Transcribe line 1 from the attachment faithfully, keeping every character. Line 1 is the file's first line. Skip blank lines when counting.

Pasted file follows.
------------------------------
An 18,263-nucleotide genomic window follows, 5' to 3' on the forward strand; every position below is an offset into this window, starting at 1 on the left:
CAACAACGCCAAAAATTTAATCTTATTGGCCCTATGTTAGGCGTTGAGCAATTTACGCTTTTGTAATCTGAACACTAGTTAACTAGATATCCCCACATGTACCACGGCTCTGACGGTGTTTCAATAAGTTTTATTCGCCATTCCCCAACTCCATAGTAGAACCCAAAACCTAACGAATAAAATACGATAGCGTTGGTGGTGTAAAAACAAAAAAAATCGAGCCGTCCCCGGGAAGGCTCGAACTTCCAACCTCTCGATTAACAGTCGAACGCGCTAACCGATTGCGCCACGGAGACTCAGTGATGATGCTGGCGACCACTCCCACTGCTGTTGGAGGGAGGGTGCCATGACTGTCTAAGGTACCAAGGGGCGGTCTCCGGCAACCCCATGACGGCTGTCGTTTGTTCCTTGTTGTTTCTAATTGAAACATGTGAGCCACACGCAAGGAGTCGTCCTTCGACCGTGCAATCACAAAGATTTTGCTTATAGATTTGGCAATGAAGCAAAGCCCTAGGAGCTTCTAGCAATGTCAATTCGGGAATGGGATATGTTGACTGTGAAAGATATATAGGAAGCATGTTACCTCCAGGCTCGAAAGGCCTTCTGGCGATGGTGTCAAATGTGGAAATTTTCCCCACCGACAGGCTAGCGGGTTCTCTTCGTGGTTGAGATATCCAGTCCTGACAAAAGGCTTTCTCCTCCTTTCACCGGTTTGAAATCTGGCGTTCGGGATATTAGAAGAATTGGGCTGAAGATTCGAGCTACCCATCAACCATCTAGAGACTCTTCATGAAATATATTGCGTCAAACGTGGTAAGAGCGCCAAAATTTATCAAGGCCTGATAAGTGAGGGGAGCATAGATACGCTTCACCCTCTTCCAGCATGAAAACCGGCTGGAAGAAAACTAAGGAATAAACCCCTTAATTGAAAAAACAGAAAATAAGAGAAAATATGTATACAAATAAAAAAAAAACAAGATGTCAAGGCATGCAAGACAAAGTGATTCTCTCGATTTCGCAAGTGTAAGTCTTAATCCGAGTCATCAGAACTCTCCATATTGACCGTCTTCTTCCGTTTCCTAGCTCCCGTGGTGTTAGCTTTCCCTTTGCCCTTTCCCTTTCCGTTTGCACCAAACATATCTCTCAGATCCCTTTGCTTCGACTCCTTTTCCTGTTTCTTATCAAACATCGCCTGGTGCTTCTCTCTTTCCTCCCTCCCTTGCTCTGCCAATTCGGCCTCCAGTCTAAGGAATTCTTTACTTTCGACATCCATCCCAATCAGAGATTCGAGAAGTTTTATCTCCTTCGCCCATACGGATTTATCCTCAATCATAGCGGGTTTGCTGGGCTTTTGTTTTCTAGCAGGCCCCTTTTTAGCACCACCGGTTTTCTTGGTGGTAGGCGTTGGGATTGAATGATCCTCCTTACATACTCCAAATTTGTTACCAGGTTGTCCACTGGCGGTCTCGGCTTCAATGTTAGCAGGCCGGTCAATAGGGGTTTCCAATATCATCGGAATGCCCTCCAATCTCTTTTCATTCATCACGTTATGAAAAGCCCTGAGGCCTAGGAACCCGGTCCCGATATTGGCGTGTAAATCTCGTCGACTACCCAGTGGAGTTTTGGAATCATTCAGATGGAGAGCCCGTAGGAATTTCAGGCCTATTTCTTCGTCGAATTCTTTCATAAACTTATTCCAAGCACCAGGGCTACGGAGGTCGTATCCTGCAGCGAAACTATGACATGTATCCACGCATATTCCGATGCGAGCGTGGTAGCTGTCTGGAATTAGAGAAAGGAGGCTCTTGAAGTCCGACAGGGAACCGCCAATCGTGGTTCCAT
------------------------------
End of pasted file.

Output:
An 18,263-nucleotide genomic window follows, 5' to 3' on the forward strand; every position below is an offset into this window, starting at 1 on the left: